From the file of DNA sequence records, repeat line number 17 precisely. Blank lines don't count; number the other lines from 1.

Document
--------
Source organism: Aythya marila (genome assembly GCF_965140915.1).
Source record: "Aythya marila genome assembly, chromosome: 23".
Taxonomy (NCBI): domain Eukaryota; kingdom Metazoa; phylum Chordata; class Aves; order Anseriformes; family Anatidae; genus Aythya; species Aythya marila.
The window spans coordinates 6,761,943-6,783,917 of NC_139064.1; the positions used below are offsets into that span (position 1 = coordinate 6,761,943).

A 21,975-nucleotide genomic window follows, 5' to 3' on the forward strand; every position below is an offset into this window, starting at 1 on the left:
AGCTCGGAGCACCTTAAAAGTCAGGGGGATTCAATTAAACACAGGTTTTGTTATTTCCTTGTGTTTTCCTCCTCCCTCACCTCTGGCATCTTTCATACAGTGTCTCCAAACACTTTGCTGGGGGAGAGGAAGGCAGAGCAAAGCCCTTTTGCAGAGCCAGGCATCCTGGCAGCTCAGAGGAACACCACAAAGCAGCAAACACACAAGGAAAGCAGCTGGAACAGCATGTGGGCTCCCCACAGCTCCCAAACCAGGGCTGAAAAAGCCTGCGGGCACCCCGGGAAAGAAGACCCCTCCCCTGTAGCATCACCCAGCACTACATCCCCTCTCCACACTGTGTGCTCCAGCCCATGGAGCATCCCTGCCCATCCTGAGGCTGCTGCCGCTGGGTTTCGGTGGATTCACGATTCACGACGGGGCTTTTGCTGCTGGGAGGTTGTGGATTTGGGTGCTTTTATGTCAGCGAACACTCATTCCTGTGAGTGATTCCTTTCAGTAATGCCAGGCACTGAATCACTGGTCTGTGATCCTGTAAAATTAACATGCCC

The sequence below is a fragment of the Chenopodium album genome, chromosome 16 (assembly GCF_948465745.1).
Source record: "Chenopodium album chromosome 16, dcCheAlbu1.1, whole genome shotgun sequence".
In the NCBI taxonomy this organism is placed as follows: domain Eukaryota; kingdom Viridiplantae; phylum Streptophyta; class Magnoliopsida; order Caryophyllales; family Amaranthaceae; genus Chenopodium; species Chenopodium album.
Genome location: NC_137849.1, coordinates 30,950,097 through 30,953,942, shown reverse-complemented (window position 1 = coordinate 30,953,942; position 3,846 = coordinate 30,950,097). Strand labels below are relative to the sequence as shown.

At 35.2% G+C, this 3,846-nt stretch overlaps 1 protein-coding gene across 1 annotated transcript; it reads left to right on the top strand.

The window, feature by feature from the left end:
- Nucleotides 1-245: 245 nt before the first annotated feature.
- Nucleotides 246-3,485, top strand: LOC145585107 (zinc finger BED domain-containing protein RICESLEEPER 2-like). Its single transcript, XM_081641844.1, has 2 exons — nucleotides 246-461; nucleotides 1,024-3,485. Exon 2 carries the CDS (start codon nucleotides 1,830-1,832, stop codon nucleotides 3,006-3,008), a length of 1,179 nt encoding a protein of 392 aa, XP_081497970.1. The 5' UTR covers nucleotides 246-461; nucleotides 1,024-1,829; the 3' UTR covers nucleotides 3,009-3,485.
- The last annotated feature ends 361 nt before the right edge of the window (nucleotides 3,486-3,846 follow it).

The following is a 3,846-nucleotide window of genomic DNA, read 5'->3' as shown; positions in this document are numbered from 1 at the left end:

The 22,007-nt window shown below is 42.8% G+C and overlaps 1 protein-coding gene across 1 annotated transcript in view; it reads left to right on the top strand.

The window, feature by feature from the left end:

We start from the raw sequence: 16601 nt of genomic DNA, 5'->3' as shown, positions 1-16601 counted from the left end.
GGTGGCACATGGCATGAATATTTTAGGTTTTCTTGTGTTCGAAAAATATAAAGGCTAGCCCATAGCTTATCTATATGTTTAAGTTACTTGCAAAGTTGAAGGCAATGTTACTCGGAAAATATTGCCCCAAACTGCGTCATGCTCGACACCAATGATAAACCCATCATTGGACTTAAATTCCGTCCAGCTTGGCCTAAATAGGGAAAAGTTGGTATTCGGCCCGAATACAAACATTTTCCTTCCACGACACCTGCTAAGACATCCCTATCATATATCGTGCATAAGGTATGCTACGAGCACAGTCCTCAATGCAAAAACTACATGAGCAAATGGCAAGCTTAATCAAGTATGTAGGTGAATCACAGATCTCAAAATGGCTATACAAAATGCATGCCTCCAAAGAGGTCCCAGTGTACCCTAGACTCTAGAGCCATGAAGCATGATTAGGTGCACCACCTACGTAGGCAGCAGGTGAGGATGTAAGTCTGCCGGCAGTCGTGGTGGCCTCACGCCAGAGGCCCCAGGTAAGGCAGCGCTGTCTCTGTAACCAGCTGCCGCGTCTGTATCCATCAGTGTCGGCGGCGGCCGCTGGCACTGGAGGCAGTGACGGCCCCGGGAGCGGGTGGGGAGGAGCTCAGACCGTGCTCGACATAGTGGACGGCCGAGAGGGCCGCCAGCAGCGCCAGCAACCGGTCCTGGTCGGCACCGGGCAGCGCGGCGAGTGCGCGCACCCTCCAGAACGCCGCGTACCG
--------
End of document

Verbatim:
The 22,007-nt window shown below is 42.8% G+C and overlaps 1 protein-coding gene across 1 annotated transcript in view; it reads left to right on the top strand.